I'd have to rewrite that scene more or less from scratch, but I do intend to have something like it in the final product.

>>Posh
Also, I don't see why someone like Daring Do, meticulous and methodical lass that she is, wouldn't bring extra batteries on a trip. I like the idea that she literally has no room to maneuver enough to swap them out, and in total darkness, probably wouldn't be able to do so effectively anyway. But let her have them, fer the love of Mike.


My thought was that they were back at the campsite, where they still ought to have been reasonably accessible (but weren't, because she couldn't go back and get them). If that's still unsatisfying, I can certainly go back and change it - it's not like being able to swap them out would have even fixed the problem of a burnt-out lightbulb anyway.

One more thing: I think you go overboard with the pony puns. And this is coming from someone who put "Nägermeister" in a story.

The words "time-honored tradition" spring to mind. I do not apologize for those.

(Actually, I was going to have "Chineighse water torture" until I discovered that there's no evidence that "Chinese water torture" is really from China. That one, I might have been sorry for.)
#15415 · 2
· on (The Flesh Is) Weak · >>Caliaponia >>MrNumbers
On a first read, I liked this. You did a good job of delivering just enough detail to keep us interested and wanting to know more, and you handled Celestia's emotions as they related to Discord and Fluttershy well.

On contemplation, however, there are a few things that don't quite hold up as well as you might have intended.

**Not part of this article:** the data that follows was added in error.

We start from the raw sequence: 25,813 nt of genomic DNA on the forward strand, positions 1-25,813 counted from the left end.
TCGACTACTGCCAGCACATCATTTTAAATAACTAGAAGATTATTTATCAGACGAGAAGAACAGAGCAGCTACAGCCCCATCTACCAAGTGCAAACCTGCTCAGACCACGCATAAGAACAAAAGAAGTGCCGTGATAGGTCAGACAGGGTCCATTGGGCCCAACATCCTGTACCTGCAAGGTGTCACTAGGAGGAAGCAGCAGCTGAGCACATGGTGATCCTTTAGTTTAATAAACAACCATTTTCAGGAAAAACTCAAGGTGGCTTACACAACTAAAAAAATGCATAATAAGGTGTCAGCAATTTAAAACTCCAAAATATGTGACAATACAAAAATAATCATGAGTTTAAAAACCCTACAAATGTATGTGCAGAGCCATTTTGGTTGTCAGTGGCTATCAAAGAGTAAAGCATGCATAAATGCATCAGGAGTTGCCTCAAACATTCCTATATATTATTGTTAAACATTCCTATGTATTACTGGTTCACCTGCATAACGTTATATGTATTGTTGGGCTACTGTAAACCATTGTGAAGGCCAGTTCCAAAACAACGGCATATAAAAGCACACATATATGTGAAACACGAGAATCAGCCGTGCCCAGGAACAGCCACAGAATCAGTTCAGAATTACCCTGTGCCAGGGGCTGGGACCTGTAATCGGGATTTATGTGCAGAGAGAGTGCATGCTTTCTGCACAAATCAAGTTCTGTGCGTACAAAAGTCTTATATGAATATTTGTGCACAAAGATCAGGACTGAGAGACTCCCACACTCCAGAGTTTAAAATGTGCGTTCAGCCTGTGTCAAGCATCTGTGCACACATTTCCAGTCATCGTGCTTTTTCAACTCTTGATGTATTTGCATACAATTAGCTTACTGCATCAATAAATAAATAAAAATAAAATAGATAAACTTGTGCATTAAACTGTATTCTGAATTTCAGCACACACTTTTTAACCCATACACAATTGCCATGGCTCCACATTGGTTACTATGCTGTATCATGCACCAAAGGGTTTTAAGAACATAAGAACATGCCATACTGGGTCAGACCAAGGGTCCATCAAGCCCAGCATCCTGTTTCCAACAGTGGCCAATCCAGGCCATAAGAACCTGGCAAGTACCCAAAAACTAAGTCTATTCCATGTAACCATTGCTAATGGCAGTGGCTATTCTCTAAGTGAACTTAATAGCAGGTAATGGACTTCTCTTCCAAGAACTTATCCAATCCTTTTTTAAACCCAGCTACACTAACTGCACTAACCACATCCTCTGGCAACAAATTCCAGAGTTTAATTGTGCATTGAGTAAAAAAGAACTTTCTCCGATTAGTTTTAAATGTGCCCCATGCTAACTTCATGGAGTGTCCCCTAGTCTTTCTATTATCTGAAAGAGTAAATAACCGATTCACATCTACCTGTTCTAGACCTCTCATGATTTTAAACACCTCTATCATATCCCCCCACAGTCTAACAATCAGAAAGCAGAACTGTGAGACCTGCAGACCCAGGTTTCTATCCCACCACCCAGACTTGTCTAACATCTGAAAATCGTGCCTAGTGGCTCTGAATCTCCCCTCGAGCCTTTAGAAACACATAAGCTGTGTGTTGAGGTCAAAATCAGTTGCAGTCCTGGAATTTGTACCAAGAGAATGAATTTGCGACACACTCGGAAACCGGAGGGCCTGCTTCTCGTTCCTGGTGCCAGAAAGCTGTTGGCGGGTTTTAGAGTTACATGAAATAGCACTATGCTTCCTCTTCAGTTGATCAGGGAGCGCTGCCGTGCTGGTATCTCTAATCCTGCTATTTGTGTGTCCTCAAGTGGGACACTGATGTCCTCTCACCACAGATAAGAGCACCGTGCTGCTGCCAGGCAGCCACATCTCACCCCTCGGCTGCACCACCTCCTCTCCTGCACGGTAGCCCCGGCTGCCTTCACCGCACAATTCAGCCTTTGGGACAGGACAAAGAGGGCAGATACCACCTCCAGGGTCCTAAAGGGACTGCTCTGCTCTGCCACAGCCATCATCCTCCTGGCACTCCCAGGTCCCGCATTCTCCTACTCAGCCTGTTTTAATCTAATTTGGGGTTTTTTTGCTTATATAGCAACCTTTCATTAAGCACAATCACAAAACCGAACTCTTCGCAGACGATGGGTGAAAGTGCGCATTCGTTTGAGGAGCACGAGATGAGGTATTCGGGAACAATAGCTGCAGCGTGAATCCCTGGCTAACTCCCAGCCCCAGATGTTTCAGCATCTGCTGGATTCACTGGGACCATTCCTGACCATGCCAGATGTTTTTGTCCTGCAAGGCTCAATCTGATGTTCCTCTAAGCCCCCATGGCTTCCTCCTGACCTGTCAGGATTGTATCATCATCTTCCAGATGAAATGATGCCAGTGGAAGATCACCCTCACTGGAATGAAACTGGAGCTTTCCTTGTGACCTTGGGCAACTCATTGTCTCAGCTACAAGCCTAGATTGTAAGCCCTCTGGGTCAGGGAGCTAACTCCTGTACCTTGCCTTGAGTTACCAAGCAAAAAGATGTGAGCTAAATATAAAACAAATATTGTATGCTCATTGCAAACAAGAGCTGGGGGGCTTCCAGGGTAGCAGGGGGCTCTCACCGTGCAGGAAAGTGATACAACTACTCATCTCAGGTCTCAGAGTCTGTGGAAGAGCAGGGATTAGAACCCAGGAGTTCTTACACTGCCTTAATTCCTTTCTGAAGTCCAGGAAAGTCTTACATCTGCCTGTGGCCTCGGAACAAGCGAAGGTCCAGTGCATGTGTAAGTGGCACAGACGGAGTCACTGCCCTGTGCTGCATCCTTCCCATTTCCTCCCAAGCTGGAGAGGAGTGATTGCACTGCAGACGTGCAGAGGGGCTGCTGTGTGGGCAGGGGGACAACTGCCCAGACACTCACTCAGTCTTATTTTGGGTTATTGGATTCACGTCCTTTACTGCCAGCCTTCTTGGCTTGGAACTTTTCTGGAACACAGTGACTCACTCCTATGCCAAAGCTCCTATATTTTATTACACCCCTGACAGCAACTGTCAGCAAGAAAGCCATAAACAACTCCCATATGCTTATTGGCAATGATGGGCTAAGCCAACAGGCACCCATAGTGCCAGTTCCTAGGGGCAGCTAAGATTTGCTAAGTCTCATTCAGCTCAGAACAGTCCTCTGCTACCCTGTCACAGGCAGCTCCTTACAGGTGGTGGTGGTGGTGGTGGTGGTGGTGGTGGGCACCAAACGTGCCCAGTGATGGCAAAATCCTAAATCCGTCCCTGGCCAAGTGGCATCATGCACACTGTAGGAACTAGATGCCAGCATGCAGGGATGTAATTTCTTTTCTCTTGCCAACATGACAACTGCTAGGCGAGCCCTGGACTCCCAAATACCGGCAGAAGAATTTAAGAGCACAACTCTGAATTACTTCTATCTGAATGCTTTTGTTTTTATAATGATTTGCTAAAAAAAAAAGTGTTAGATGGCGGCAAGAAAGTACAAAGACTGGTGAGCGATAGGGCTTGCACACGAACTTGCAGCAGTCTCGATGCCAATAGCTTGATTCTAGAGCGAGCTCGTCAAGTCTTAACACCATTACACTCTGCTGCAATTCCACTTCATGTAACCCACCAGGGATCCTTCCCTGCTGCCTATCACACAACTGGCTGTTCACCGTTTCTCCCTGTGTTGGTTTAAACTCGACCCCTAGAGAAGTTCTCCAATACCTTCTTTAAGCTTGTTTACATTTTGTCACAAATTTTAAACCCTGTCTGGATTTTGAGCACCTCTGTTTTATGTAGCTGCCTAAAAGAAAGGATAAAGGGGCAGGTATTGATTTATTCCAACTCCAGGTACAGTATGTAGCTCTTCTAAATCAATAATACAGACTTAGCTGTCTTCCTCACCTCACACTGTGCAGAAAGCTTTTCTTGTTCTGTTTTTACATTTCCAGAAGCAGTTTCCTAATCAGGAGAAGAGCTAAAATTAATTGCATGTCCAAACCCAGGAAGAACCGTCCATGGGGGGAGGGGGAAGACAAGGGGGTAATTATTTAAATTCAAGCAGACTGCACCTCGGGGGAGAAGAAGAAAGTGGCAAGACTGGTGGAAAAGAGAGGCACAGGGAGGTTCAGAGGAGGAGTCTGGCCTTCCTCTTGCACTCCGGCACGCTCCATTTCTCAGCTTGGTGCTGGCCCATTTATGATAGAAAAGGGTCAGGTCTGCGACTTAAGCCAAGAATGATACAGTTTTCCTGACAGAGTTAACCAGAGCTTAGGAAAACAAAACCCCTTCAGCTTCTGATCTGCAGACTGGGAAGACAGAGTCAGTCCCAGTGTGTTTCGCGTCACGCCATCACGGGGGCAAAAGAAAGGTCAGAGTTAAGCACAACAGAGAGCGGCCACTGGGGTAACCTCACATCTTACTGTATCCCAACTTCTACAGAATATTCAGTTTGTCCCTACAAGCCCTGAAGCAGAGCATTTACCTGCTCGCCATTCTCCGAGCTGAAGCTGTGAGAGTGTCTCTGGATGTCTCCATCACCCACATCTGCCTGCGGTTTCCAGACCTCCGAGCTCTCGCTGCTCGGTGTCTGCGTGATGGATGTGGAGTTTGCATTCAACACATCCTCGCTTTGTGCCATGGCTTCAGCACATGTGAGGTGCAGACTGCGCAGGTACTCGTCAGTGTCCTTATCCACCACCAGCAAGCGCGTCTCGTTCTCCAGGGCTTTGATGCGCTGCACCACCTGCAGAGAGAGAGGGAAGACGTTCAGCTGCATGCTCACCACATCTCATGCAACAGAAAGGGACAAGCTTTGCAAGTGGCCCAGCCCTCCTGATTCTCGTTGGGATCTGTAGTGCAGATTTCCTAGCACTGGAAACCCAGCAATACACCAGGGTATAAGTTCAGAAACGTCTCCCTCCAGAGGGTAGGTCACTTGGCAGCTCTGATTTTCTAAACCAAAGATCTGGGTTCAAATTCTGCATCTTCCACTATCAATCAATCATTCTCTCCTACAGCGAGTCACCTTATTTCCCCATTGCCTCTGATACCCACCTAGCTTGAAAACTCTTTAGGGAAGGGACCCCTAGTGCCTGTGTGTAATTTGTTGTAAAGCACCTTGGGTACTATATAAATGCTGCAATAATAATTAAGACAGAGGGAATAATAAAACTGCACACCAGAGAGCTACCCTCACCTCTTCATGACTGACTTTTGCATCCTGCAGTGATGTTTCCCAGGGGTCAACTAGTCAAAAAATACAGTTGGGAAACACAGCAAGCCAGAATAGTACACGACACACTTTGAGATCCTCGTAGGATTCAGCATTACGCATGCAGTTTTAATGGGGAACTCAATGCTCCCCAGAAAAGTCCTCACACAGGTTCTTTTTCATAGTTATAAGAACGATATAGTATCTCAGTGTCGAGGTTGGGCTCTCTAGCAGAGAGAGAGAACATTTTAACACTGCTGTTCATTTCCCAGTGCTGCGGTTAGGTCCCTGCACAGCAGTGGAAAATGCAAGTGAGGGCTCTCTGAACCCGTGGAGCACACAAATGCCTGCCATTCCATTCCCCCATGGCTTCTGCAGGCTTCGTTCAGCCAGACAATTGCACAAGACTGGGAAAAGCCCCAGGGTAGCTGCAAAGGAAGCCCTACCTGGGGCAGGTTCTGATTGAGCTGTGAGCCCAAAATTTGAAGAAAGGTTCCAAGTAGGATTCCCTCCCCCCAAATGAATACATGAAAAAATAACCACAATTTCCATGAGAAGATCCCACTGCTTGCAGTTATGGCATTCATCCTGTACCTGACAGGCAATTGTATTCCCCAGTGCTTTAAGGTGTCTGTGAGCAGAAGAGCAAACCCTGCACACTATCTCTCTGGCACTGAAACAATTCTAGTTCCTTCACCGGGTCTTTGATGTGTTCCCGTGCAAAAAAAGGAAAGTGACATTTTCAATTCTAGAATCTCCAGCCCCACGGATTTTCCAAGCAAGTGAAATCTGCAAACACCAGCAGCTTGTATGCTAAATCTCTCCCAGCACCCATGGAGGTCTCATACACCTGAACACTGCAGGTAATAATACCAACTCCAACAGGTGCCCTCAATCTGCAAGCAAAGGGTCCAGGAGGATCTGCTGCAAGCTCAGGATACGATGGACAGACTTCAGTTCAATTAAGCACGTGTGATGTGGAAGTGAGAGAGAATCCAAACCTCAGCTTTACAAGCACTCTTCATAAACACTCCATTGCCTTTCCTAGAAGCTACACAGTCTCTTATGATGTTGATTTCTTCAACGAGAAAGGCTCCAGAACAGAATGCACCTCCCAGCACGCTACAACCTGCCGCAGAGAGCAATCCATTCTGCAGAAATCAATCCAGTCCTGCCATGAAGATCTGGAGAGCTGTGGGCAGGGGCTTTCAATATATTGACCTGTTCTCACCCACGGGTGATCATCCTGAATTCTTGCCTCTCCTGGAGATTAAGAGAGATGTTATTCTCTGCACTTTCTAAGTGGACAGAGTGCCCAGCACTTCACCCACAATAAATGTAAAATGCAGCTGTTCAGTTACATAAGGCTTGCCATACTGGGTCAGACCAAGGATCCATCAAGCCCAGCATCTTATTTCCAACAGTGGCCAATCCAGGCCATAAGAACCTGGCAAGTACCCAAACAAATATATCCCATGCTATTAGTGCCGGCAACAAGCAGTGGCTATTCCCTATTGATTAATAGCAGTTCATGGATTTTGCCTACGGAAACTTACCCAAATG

The first of these: You're trying to make this story a tragedy, but you haven't quite done the work to establish it. It's sad, but it's not tragic.

The thing that defines a tragedy, as opposed to a sad story, is that in a tragedy, the bad things that happen are the result of the characters' own mistakes, and they make those mistakes because of their particular flaws. Pride is a common flaw for tragic characters, but far from universal; the one you seem to have gone for is impulsiveness, which works for Discord — but I'm not sure I buy it as much from Fluttershy, and you need both to really make it work. (I might accept passivity for Fluttershy, except that doesn't quite square with her being the first one to say "I love you". Which means I'm not clear on her flaw. And she was part of the decision to have sex, so she has to have had one.)

With that in mind, "Childbirth is enough to kill a mother" isn't tragic, unless they should have known ahead of time that it would happen, and you haven't indicated that they did. It's a dark form of situational irony, in that the act of bringing life into the world can also take it out, but that's not the same thing.

Another problem comes from the line, "Because mortals are not to meddle with immortals." It's a good line on its own, but it doesn't fit the specific context you're putting it in: You've set your story after Twilight's ascension, so you're implying that being an alicorn is not a sufficient condition for immortality. This is an uncommon position to take, and there's not really any evidence to support it (certainly less than the alternative).

The line would work better in reference to Celestia and just about anypony else, even pre-ascension Twilight (though that runs into a different problem, namely, fitting it into the timeline — Fluttershy and Discord's relationship isn't that far along by the time Twilight gets her wings). As is, though, it's not a good justification for why Celestia won't reciprocate Twilight's desires. If you want Twilight to still be mortal after becoming an alicorn, make that clearer.

I still like this, and it'll likely be towards the top of my slate, but I think there are ways to make it closer to what you intended.
#15681 · 2
·
>>WillowWren
Go for it.